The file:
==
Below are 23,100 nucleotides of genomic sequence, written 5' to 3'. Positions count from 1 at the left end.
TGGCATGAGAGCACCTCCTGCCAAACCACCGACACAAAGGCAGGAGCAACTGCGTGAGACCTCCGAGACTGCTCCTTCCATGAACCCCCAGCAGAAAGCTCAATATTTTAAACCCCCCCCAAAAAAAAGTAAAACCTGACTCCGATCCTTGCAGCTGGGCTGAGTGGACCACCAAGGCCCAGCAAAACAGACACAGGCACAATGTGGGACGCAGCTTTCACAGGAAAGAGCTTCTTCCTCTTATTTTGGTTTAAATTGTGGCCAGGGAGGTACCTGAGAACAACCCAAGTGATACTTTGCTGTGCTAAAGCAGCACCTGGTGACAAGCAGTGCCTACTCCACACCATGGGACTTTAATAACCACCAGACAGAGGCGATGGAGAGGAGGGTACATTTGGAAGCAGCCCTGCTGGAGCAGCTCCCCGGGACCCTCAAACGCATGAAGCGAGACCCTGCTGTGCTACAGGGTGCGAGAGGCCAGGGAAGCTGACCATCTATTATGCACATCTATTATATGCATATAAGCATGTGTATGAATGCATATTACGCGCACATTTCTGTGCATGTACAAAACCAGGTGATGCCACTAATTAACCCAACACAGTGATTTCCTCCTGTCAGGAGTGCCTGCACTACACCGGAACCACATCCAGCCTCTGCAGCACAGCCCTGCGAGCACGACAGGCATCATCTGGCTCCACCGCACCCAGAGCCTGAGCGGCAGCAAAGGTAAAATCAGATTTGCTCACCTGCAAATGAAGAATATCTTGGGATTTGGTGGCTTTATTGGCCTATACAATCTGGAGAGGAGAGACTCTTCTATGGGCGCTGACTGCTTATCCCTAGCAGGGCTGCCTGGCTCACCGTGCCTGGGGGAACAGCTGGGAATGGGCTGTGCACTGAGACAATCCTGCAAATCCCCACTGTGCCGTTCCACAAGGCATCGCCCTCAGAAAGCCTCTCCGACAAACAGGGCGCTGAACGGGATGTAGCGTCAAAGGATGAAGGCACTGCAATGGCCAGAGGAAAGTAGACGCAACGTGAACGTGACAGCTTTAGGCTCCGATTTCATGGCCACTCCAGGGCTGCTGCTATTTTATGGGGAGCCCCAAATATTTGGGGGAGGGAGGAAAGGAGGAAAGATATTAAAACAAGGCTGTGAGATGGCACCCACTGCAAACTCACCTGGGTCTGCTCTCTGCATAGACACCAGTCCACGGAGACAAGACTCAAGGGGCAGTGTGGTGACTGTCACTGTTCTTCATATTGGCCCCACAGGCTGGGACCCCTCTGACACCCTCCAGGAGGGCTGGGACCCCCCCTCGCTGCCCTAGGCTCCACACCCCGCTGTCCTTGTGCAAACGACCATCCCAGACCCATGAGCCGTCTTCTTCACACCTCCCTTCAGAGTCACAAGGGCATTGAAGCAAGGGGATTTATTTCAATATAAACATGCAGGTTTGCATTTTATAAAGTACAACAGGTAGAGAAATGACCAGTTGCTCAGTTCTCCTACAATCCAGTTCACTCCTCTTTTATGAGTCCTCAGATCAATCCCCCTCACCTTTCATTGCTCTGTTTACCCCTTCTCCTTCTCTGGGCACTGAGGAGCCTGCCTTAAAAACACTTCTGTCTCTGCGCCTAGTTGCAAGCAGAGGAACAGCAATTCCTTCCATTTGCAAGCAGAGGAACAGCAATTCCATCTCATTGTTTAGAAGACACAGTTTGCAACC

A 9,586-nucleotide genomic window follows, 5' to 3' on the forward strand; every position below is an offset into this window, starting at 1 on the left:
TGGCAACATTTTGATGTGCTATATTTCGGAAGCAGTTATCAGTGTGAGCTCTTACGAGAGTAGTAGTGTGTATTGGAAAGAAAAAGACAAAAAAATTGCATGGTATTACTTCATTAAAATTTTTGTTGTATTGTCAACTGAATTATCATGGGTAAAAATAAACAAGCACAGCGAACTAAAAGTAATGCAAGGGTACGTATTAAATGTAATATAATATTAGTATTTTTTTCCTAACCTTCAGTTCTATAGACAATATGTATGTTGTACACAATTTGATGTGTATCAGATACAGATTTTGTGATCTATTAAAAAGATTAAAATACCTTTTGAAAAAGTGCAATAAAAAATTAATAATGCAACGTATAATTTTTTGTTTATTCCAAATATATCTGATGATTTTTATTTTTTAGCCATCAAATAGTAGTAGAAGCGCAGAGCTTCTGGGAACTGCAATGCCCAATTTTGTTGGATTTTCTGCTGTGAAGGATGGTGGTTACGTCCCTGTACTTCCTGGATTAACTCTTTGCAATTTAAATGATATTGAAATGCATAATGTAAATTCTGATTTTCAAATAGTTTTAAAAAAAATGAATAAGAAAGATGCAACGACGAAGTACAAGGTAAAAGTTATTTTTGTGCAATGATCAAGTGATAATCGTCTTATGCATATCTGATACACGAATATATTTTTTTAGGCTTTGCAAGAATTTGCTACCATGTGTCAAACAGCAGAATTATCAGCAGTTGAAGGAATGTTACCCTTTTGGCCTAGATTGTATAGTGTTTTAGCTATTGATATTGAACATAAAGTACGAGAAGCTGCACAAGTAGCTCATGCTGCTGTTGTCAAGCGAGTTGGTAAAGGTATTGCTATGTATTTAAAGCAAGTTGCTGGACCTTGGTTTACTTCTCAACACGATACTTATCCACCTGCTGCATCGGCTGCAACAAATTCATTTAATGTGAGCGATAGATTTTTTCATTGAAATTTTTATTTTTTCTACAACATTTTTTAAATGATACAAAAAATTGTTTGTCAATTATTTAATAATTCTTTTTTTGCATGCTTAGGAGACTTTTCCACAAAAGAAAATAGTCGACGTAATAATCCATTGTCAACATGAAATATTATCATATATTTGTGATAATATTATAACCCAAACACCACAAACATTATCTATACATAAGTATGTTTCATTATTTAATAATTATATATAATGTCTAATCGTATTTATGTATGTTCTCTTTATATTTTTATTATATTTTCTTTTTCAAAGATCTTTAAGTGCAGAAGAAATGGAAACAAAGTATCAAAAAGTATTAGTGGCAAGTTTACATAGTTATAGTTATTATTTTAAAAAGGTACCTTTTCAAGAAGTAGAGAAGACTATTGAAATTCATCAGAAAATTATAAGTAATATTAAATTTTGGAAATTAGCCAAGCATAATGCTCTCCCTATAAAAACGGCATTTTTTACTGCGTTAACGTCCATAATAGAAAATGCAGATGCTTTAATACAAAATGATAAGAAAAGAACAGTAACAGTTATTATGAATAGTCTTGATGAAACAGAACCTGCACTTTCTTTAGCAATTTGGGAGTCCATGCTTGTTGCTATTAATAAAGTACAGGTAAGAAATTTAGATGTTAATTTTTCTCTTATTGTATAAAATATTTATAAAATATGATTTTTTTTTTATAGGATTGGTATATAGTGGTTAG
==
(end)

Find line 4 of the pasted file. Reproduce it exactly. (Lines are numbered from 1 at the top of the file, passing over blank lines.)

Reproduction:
TGGCAACATTTTGATGTGCTATATTTCGGAAGCAGTTATCAGTGTGAGCTCTTACGAGAGTAGTAGTGTGTATTGGAAAGAAAAAGACAAAAAAATTGCATGGTATTACTTCATTAAAATTTTTGTTGTATTGTCAACTGAATTATCATGGGTAAAAATAAACAAGCACAGCGAACTAAAAGTAATGCAAGGGTACGTATTAAATGTAATATAATATTAGTATTTTTTTCCTAACCTTCAGTTCTATAGACAATATGTATGTTGTACACAATTTGATGTGTATCAGATACAGATTTTGTGATCTATTAAAAAGATTAAAATACCTTTTGAAAAAGTGCAATAAAAAATTAATAATGCAACGTATAATTTTTTGTTTATTCCAAATATATCTGATGATTTTTATTTTTTAGCCATCAAATAGTAGTAGAAGCGCAGAGCTTCTGGGAACTGCAATGCCCAATTTTGTTGGATTTTCTGCTGTGAAGGATGGTGGTTACGTCCCTGTACTTCCTGGATTAACTCTTTGCAATTTAAATGATATTGAAATGCATAATGTAAATTCTGATTTTCAAATAGTTTTAAAAAAAATGAATAAGAAAGATGCAACGACGAAGTACAAGGTAAAAGTTATTTTTGTGCAATGATCAAGTGATAATCGTCTTATGCATATCTGATACACGAATATATTTTTTTAGGCTTTGCAAGAATTTGCTACCATGTGTCAAACAGCAGAATTATCAGCAGTTGAAGGAATGTTACCCTTTTGGCCTAGATTGTATAGTGTTTTAGCTATTGATATTGAACATAAAGTACGAGAAGCTGCACAAGTAGCTCATGCTGCTGTTGTCAAGCGAGTTGGTAAAGGTATTGCTATGTATTTAAAGCAAGTTGCTGGACCTTGGTTTACTTCTCAACACGATACTTATCCACCTGCTGCATCGGCTGCAACAAATTCATTTAATGTGAGCGATAGATTTTTTCATTGAAATTTTTATTTTTTCTACAACATTTTTTAAATGATACAAAAAATTGTTTGTCAATTATTTAATAATTCTTTTTTTGCATGCTTAGGAGACTTTTCCACAAAAGAAAATAGTCGACGTAATAATCCATTGTCAACATGAAATATTATCATATATTTGTGATAATATTATAACCCAAACACCACAAACATTATCTATACATAAGTATGTTTCATTATTTAATAATTATATATAATGTCTAATCGTATTTATGTATGTTCTCTTTATATTTTTATTATATTTTCTTTTTCAAAGATCTTTAAGTGCAGAAGAAATGGAAACAAAGTATCAAAAAGTATTAGTGGCAAGTTTACATAGTTATAGTTATTATTTTAAAAAGGTACCTTTTCAAGAAGTAGAGAAGACTATTGAAATTCATCAGAAAATTATAAGTAATATTAAATTTTGGAAATTAGCCAAGCATAATGCTCTCCCTATAAAAACGGCATTTTTTACTGCGTTAACGTCCATAATAGAAAATGCAGATGCTTTAATACAAAATGATAAGAAAAGAACAGTAACAGTTATTATGAATAGTCTTGATGAAACAGAACCTGCACTTTCTTTAGCAATTTGGGAGTCCATGCTTGTTGCTATTAATAAAGTACAGGTAAGAAATTTAGATGTTAATTTTTCTCTTATTGTATAAAATATTTATAAAATATGATTTTTTTTTTATAGGATTGGTATATAGTGGTTAG